How to make friends at Uni

Friends are arguably your most valuable and important resource in Law School. You may not realise it yet, but all those people sitting in your lectures will continue to be your competitors, co-workers and allegiances long after you graduate and enter the workforce. Also, you can never have enough friends – and having some friendly faces around campus will make your time at University a whole lot more fun!


So, here are some tried-and-tested top tips on how to find yourself some awesome law buddies this year:

The DLSS Geelong runs heaps of fun social events throughout the year including trivia and the much-anticipated Law Ball, where you can have a great time and meet other Deakin Law Students! The first event of the year is the Unlawful Launch; so why not come along, take your mind off the stack of readings you’re already behind on, and enjoy some cheap drinks – everyone knows drunken times together is the best kind of bonding!
Want to become even more involved? How about applying to be a First Year Rep! (More information including application procedure will be released in the coming weeks: stay tuned and keep an eye on our Facebook page!)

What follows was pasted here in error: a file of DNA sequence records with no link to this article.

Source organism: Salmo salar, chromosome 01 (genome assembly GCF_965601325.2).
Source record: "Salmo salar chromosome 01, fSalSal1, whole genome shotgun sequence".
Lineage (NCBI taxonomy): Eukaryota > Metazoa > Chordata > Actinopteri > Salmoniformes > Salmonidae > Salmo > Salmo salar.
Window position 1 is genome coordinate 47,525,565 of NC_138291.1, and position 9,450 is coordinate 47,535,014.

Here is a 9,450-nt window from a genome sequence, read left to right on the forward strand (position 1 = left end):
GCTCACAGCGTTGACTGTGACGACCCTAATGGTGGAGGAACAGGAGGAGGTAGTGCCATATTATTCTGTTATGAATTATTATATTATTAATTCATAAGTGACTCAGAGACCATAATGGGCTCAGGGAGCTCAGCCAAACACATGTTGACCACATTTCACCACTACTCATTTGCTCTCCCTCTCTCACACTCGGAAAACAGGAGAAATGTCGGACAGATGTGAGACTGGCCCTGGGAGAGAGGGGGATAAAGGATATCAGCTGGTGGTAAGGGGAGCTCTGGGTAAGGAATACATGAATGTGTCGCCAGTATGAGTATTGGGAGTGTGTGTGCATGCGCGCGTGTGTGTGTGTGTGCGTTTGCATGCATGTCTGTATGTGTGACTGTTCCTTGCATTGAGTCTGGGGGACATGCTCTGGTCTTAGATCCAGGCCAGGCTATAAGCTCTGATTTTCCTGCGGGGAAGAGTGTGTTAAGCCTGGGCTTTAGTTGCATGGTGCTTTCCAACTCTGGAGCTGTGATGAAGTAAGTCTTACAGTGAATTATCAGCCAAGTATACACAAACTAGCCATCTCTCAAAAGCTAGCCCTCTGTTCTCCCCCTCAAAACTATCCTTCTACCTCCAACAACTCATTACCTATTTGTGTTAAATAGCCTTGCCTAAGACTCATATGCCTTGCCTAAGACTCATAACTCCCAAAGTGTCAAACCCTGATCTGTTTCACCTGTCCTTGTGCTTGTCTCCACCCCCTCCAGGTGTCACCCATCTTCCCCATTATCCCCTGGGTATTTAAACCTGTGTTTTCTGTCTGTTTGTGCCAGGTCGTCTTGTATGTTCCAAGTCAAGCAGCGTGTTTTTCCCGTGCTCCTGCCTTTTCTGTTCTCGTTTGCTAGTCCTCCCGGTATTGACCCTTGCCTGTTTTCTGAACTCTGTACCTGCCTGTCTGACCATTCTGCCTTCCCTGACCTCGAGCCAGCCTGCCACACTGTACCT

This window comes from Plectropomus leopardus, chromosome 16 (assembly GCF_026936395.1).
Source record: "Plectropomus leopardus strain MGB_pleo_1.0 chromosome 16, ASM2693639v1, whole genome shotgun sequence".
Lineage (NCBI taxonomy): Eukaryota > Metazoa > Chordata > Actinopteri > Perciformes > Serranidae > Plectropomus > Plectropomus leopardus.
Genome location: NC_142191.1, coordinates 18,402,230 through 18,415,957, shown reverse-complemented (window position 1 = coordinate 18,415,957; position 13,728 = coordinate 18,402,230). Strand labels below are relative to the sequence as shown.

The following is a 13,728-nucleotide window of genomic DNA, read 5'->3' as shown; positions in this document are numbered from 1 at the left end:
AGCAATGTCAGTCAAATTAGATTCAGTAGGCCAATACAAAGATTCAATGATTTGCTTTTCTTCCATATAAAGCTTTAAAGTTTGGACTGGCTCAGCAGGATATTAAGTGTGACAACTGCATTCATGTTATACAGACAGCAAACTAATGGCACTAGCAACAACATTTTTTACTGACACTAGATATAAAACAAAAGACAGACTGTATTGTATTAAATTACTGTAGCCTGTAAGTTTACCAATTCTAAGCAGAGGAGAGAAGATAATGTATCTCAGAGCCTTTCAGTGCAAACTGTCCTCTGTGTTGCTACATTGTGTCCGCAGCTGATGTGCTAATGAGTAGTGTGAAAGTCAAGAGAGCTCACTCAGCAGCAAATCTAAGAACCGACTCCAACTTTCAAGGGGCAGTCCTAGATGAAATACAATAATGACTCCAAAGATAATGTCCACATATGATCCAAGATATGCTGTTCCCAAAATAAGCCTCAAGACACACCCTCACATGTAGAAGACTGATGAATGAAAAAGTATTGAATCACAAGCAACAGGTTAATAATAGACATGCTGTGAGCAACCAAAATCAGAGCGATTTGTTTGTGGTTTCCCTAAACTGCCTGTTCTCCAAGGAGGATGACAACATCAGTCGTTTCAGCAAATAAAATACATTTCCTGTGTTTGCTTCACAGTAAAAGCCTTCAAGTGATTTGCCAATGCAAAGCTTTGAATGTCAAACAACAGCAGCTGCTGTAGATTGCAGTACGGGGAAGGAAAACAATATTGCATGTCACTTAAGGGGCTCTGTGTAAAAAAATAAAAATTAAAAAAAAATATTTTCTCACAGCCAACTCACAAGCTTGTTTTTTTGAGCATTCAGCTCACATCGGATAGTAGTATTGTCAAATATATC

I know, revolutionary.
If you’re lucky enough, that person might turn up to the same class again next week – and voila! You’ve got yourself a lecture buddy.

If you see someone you recognise around the campus, next to you in line for coffee, or standing around waiting for your seminar to start – why not strike up a conversation! Chances are, they’re just as nervous and keen to make friends as you are. Fool-proof conversation starters include: “are you going to Unlawful Launch?” and, “hey, how much does Contract Law make you want to cry yourself to sleep at night?”. You’ll be making friends in no time.


Study groups are a great way to keep yourself motivated and stay on-top of things, as well as have people to regularly vent to about your lecturers and assignments. If you find yourself sitting next to the same people in your seminars – why not ask them if they want to meet in the library later to study together? From personal experience, a study group will become most useful around exam time, where it’s super handy to have people to compare your practise exam answers with!